What Writing Does...
I was eighteen and designing a production line for making stepladders at Fitchburgh State College—the only college I could afford, and probably the only place that would have me. I remember thinking, ‘Man, this ain’t no life for me.’ I barely had a working idea of what life meant, but I was pretty sure it meant I didn’t have to do something without any meaning or purpose—and I certainly didn't want to spend my life designing a better stepladder.’
But, what did I want to do? Did I have the courage to even make a change in my life? If I had read The Odyssey, I might have known what to do; I might have known that I was on a heroic journey and that my call to adventure was the churning confusion in my gut, and I might have known to look for a helper and an amulet to get me over the threshold—that no quest is real until you realize that you cannot go it alone.
My helper was my English professor. I can't even recall her real name, but she was old and sweet, and so we called her Aunt Bee—and she was sweet enough to ask me to stay after class to meet with her one day early in the fall. (Although I was petrified she was going to have me expelled for charging five dollars to any kid in my dorm to write their English papers for them.)
Instead, she held a paper in her hand that I had written, and a paper in which I actually cared about what I wrote. The day before she had told us to take a walk through the city and then write about the walk. Most of my classmates stayed in the dorm, laughed about how naive Aunt Bee was, and wrote some insipid scrawls that they thought would qualify as an essay—or they tried to get me to write an essay for less than five dollars.
But I took the walk. I wandered through the poorest streets in Fitchburgh; I sat on front steps with little kids and old men; I sat with drunks and dreamers, and I wondered. I wondered if my walk was actually real, or if I was even real, and then wrote some story about a kid who couldn't tell if he was awake or dreaming or even which state of mind he wanted to live in. Aunt Bee shook this paper in my face and said bluntly, "You shouldn't be an industrial arts major. This [shaking the paper even closer to my face] is your gift!"
Never once had anyone told me I had a gift of any sort, except perhaps for whittling birds out of scraps of soft pine. I don't think Aunt Bee knew how ready I was for a change—any change. I seemed to take her off guard when I responded, "Okay. So what do I do?”
"Leave this place," she answered.
So I left.
Never had a decision been so easy and so hard at the same time. It was easy because I knew in my heart that Aunt Bee was right, but it was hard because my parents thought I was throwing my life away—and I was: I threw my old life away and charted a new course into a world of words and literature—a world that I really knew nothing about.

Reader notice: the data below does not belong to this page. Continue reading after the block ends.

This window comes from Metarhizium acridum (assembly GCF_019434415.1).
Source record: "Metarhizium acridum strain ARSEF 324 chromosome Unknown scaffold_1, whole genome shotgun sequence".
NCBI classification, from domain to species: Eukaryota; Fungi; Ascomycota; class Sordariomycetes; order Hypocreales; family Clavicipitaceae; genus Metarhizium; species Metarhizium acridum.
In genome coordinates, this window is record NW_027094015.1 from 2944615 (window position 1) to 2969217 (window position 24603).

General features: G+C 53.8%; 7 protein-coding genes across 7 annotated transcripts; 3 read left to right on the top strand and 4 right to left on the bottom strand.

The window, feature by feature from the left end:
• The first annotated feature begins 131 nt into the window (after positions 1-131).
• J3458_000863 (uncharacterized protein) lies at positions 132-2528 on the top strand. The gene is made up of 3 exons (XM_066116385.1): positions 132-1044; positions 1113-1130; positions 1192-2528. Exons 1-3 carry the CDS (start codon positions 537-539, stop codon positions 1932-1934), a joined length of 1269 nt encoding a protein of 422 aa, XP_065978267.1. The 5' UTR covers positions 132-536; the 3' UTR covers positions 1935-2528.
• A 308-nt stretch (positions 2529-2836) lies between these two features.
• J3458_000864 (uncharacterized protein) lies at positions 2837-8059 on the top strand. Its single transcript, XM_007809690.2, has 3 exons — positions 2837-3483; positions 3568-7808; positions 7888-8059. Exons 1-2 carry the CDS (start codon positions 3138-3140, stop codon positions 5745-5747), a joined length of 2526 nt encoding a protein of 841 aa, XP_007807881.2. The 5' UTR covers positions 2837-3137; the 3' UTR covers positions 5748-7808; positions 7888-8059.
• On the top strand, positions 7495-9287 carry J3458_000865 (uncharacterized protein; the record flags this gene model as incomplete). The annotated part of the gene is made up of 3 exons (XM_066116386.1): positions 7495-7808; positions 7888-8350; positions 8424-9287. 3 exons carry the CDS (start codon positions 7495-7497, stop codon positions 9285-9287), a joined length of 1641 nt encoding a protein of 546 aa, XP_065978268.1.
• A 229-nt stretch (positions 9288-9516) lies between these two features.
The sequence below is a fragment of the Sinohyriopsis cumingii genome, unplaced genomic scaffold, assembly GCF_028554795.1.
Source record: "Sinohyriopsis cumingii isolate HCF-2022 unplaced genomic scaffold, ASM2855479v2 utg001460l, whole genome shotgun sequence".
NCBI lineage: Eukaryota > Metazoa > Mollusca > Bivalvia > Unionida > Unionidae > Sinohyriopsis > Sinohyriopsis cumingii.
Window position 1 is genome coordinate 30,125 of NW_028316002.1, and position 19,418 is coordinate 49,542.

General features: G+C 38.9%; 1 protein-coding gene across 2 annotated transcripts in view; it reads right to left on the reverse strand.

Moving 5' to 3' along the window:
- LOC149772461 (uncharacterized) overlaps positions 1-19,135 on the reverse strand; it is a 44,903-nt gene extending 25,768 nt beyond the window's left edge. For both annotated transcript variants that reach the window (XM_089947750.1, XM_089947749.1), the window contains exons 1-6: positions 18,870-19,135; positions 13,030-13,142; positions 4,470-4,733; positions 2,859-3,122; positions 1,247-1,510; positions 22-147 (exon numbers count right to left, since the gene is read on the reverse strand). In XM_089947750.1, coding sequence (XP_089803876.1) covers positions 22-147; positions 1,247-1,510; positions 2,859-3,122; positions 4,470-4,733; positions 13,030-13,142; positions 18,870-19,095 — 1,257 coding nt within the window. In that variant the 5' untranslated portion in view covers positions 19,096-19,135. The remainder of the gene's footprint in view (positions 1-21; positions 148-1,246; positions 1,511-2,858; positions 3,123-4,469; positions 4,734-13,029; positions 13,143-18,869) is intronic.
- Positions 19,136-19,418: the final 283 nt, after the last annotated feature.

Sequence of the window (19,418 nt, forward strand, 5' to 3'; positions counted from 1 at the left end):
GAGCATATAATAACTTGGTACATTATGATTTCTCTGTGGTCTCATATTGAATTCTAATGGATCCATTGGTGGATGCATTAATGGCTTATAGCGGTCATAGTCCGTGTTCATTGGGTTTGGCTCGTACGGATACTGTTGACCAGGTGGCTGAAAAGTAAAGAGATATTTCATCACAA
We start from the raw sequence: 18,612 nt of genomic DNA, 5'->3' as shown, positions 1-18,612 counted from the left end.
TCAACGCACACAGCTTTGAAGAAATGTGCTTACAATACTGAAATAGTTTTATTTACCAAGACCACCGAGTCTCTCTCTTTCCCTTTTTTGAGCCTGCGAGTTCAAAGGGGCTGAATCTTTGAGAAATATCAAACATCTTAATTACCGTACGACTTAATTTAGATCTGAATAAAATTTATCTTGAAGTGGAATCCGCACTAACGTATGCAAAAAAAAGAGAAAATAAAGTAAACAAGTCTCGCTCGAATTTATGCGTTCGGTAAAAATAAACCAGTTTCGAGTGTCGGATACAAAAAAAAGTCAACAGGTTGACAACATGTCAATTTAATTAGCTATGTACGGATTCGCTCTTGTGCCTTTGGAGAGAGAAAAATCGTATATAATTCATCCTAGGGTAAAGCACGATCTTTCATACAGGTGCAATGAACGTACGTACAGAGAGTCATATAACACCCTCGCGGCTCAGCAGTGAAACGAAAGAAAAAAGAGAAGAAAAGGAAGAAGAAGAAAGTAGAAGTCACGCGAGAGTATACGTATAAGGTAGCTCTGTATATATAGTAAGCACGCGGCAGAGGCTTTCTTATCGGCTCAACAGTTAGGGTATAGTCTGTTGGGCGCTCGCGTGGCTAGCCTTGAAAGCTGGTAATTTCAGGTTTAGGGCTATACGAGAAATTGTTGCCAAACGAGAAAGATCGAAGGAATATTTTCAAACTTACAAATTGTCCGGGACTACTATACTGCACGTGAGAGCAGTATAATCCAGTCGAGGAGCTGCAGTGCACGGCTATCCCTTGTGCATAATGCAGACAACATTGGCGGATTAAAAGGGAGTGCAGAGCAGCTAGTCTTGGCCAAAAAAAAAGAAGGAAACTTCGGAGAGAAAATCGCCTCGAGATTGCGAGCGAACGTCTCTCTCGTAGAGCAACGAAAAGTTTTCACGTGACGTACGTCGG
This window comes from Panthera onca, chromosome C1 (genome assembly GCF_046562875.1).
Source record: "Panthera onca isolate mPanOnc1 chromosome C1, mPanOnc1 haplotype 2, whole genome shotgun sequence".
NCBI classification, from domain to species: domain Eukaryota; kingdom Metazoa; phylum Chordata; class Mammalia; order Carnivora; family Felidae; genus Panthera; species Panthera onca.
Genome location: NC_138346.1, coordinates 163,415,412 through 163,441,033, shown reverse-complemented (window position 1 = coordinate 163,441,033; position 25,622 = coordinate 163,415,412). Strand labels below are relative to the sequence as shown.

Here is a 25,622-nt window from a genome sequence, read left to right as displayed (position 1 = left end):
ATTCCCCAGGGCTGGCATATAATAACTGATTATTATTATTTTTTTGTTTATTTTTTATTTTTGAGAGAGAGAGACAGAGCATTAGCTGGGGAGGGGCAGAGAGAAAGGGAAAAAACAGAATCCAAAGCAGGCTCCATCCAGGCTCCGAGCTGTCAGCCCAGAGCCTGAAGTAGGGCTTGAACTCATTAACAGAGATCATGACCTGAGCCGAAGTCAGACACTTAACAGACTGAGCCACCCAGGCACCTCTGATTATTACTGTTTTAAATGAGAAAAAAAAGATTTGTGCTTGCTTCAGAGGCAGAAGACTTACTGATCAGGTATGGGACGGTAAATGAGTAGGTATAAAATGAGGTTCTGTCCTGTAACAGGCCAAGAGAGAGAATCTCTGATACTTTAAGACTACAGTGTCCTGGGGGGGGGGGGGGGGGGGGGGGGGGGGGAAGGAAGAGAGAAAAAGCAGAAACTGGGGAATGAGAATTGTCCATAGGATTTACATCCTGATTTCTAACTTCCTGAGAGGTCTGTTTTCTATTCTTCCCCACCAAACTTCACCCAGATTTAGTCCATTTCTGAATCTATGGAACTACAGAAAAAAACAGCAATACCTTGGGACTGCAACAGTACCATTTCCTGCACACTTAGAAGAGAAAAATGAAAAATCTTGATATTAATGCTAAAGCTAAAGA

That decision in 1976 is the reason I am writing this to you today. It has been the proverbial long and winding road, but I have never been let down by a book or hobbled by anything I wrote, even though much of what I've written is pretty dumb and forgettable.
There was very little academia in my new journey. I learned to write by writing. I learned to write better by listening to what people thought and felt about my writing. I joined some writing workshops where each week each person would bring in some poem or story to share with a circle of other would be writers. I learned what worked in my writing and what didn't work—at least to the small universe of my writer’s circle. I never thought I was a good writer, and so I was never really bothered by what people said. I just thought, 'Cool. I guess I should change this….'
Even after a few workshops, I still never thought I was a writer, until I one day a friend introduced me to his friend by saying, "This is Fitz. He's a writer." I protested that I was not a writer, and my friend just said, "Then what the hell else are you?"
"I don't know. An apple picker, I guess," for at the time I was picking apples with a crew of Jamaicans in a New Hampshire orchard.
"At any rate, Fitz is a better writer than he is an apple picker. That much I'm sure," my friend said, sealing the deal and sealing my fate—a fate which, by and large, has been good to me.
But be careful, for you, too, might become a writer; and once you become a writer, you can't turn back; you can only turn away. Such is the power and allure of writing. If schools really knew what happens when a kid becomes a writer, they would ban the teaching of writing. It's like giving a ten year old the keys to a bad-ass car; it's like pointing across a canyon and screaming, "Jump!" It's like opening the window and pointing in every direction and saying, "This is all you need to know and everything you'll ever try to know."
Writing is unfettered and audacious freedom.
Don't do it.